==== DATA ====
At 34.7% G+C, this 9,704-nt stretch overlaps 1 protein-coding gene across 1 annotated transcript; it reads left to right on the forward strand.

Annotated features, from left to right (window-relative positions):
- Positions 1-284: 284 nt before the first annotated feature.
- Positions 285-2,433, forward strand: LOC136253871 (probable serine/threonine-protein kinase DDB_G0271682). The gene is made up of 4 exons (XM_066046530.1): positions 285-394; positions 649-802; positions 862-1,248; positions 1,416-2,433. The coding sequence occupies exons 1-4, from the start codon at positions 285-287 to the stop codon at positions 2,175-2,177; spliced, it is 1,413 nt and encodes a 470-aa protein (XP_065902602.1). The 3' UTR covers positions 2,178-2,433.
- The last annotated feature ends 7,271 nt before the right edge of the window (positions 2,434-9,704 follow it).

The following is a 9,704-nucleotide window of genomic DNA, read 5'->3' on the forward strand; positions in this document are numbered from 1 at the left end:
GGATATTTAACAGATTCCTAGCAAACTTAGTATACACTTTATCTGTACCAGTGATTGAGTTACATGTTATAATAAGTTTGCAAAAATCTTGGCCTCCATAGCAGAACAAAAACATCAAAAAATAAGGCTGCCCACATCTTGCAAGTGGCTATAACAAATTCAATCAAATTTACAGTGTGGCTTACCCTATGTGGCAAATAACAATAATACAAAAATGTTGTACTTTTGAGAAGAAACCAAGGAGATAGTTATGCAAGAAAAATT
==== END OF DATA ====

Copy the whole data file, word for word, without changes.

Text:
At 34.7% G+C, this 9,704-nt stretch overlaps 1 protein-coding gene across 1 annotated transcript; it reads left to right on the forward strand.

Annotated features, from left to right (window-relative positions):
- Positions 1-284: 284 nt before the first annotated feature.
- Positions 285-2,433, forward strand: LOC136253871 (probable serine/threonine-protein kinase DDB_G0271682). The gene is made up of 4 exons (XM_066046530.1): positions 285-394; positions 649-802; positions 862-1,248; positions 1,416-2,433. The coding sequence occupies exons 1-4, from the start codon at positions 285-287 to the stop codon at positions 2,175-2,177; spliced, it is 1,413 nt and encodes a 470-aa protein (XP_065902602.1). The 3' UTR covers positions 2,178-2,433.
- The last annotated feature ends 7,271 nt before the right edge of the window (positions 2,434-9,704 follow it).

The following is a 9,704-nucleotide window of genomic DNA, read 5'->3' on the forward strand; positions in this document are numbered from 1 at the left end:
GGATATTTAACAGATTCCTAGCAAACTTAGTATACACTTTATCTGTACCAGTGATTGAGTTACATGTTATAATAAGTTTGCAAAAATCTTGGCCTCCATAGCAGAACAAAAACATCAAAAAATAAGGCTGCCCACATCTTGCAAGTGGCTATAACAAATTCAATCAAATTTACAGTGTGGCTTACCCTATGTGGCAAATAACAATAATACAAAAATGTTGTACTTTTGAGAAGAAACCAAGGAGATAGTTATGCAAGAAAAATT